Live: David Bowie at the Amphitheatre
Robert Hilburn • Los Angeles Times • 4 September 1974
We had been told, both by advance press releases and newspaper/magazine accounts, that David Bowie’s new show was perhaps the most spectacular ever staged in rock. We were informed about the huge, futuristic Hunger City set, the movable platforms and cranes, dancers, special lighting and more.
Well, there was all of that and, indeed, more when Bowie opened Monday night at the Universal Amphitheatre, but the most spectacular thing about the evening, beyond question, was Bowie himself.
The effects – particularly a crane that lowered Bowie from a 30-foot space capsule at the rear of the stage to a spot just above the front of the stage – were often marvellously entertaining, but none of them came even close to the impact of Bowie’s charisma and talent.
Despite many problems during the evening (from an occasionally uneven pace to an improper sound balance that caused Earl Slick’s guitar often to smother Bowie’s vocals), Bowie was stunning – a performer of immense style and ability.
There is, quite simply, no one in rock today with as much range and dynamics. And it may be too limiting to suggest Bowie’s supremacy is confined to rock.
While there was always a sense of the theatre in his movements and concert approach, the 27-year old English singer-songwriter has grown enormously as a performer since he made his local debut in 1972 at the Santa Monica Civic Auditorium.
At that time, he was convincing in the role of an imaginary rock star (Ziggy Stardust), but it remained a question whether he could move from that role to the broad, multi-directional, cabaret stance that he sought. He ended that uncertainty Monday. He continues to attract a glitter cult, but has successfully moved to a broader, more general base.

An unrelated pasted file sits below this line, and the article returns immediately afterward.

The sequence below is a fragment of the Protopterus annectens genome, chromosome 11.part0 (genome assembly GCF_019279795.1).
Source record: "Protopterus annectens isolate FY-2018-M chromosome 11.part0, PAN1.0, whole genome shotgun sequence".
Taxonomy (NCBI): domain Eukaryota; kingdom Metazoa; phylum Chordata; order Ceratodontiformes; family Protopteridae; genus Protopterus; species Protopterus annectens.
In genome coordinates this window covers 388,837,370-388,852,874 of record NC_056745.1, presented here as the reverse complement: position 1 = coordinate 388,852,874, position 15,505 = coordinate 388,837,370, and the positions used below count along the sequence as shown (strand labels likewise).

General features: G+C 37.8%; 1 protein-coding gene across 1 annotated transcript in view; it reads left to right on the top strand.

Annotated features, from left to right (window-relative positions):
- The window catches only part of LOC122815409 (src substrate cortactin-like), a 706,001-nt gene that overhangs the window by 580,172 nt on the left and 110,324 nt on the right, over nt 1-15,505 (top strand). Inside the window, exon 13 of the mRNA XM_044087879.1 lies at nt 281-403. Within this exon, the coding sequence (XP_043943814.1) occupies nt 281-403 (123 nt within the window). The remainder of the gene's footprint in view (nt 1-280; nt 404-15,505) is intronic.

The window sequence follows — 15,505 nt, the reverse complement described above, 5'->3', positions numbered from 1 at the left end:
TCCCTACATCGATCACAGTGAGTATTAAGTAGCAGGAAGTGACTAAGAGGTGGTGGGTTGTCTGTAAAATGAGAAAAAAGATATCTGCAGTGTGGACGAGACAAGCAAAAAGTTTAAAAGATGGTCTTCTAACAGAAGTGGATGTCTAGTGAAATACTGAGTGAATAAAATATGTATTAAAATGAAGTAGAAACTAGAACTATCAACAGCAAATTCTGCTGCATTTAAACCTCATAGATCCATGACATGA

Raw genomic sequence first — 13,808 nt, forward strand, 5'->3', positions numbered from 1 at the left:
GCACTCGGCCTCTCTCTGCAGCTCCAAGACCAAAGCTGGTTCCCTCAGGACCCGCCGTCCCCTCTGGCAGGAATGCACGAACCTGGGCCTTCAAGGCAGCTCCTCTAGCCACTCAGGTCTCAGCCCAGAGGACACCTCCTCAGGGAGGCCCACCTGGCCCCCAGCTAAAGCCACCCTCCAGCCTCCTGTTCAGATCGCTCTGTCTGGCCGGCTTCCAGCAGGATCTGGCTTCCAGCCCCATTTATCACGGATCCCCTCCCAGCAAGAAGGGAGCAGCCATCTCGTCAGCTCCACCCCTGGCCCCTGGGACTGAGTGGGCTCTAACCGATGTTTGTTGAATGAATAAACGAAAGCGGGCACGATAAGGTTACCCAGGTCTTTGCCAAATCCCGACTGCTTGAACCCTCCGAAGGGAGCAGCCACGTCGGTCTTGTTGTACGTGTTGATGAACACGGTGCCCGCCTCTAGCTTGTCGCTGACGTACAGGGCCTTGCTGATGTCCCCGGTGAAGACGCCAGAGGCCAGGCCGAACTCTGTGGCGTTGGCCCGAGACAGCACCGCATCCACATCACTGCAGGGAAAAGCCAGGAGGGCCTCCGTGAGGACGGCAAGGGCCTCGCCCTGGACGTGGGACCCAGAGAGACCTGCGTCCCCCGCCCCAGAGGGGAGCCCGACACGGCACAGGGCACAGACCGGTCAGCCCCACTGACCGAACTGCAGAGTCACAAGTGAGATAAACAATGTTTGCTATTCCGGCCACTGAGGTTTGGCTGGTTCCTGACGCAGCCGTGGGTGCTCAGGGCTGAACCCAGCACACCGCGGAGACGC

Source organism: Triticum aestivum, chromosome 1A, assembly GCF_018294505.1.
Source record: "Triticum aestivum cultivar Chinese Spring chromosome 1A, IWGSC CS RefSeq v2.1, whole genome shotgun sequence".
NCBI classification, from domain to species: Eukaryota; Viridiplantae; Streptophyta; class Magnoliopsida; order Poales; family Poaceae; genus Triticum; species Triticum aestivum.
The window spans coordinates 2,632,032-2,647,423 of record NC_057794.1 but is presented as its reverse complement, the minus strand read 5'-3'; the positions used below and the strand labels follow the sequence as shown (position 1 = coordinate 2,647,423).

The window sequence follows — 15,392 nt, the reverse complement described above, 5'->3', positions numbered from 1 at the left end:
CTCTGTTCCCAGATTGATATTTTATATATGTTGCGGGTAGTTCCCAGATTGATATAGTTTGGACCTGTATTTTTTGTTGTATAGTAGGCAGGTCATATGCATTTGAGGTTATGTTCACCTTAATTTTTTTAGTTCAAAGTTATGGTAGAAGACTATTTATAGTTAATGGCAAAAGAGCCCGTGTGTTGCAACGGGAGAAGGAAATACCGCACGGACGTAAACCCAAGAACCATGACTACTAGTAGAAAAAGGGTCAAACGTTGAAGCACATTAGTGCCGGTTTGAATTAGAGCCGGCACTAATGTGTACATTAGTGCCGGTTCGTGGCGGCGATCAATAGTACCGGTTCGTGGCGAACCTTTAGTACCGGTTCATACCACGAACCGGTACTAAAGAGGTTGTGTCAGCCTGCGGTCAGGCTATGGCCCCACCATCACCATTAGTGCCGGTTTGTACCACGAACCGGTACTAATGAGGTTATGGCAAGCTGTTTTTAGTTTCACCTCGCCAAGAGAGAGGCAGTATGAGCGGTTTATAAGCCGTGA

Aside from Eddie Floyd’s old rhythm and blues hit, Knock on Wood, all the material Monday was written by Bowie and most of it was from his Ziggy Stardust, Aladdin Sane and Diamond Dogs albums. But many of the songs had been redesigned, both vocally and instrumentally.
It was Bowie’s vocal work, in fact, that was one of the concert’s chief musical strengths. During this tour (his most extensive yet in the United States), Bowie has gained enormous confidence as a singer, thus permitting far greater shading and texture to his vocals.
In his music, Bowie combines the beat, urgency and sensuality of rock music with the compassion, sentimentality and gentleness that has been associated with the best of mainstream pop. But he also finds room for some of the horrors of modern life and the uncertainty of the future.
His themes generally center around the inevitability of change, the accelerated rate of that change, the loneliness of the individual in an increasingly depersonalized world, the loss of emotion in a frightfully mechanized society and the need to rely on one’s own judgement rather than place faith in the hands of would-be political saviours. As with most significant entertainers, he’s trying to liberate emotions.
The show began with a flood of spotlights across the darkened, eerie Hunger City set. The musicians – a four-piece rhythm section later augmented by saxophonist Dave Sanborn – were visible on stage, but the lights continued to search the stage for Bowie, thus building tension. He finally appeared at the rear of the stage and received an expectedly huge ovation.
Wearing a stylish blue suit and an open-collar sport shirt, Bowie opened with 1984. Almost shockingly thin in the manner of those lean models that often grace fashion magazine covers, Bowie had, as before, enormous body control, able to establish a striking emotional image with just a twist of the hip or sudden glance. Two male dancers assisted him with varying effectiveness, establishing the mood of various songs.
The first special effect was during Sweet Thing when Bowie, wearing a trench coat, appeared on a deserted street set that had been constructed on a huge platform high above the rear of the stage. In the second half, the effects included the Space Oddity crane, a huge, mirrored space capsule and a minimovie set where Bowie, as a disillusioned, aging actor, sat and caressed and was caressed by the skull of a skeleton.
But in the end it was Bowie, not the effects that mattered. The effects in various forms, have been part of our film/concert experience, but Bowie has not. When he drops the elaborate staging (as he plans to do soon), he’ll be just as important an attraction.
Bowie is, by far, the most arresting figure to enter pop music in the 1970s and, I have a suspicion, he still is a long way from his peak.
Production supervision and lighting for the Ampitheatre show, which runs through Sunday, was by Jules Fisher. The choreography was by Toni Basil and Mike Garson was music director.